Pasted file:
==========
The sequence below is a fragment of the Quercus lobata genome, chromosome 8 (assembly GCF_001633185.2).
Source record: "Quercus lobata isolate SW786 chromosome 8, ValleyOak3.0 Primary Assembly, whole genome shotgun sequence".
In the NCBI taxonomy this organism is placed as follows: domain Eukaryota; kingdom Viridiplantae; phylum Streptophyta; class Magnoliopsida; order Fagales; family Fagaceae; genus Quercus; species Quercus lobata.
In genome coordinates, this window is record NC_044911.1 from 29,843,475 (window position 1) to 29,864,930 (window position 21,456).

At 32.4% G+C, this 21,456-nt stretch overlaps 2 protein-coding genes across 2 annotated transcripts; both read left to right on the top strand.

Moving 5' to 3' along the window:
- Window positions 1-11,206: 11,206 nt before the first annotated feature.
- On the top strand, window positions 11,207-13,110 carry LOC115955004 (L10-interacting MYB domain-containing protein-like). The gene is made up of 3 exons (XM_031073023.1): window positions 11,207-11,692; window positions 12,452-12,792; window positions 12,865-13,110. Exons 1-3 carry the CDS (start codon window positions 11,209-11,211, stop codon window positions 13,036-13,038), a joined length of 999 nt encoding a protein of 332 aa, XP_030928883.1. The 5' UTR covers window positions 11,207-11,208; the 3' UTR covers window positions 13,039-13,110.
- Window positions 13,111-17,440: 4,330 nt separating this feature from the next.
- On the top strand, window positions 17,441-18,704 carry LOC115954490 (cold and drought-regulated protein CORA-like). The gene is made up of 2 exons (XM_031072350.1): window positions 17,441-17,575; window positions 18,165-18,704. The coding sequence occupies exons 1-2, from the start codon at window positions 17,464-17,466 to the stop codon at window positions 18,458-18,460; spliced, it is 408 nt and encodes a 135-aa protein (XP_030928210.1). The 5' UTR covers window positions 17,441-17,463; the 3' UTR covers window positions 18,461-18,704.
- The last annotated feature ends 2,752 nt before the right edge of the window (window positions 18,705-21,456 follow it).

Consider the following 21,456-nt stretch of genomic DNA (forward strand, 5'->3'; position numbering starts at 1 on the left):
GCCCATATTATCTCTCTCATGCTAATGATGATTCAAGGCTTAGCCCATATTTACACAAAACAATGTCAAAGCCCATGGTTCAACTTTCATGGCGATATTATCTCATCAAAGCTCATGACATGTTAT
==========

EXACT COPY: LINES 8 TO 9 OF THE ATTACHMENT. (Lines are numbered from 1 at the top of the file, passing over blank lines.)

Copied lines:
- On the top strand, window positions 11,207-13,110 carry LOC115955004 (L10-interacting MYB domain-containing protein-like). The gene is made up of 3 exons (XM_031073023.1): window positions 11,207-11,692; window positions 12,452-12,792; window positions 12,865-13,110. Exons 1-3 carry the CDS (start codon window positions 11,209-11,211, stop codon window positions 13,036-13,038), a joined length of 999 nt encoding a protein of 332 aa, XP_030928883.1. The 5' UTR covers window positions 11,207-11,208; the 3' UTR covers window positions 13,039-13,110.
- Window positions 13,111-17,440: 4,330 nt separating this feature from the next.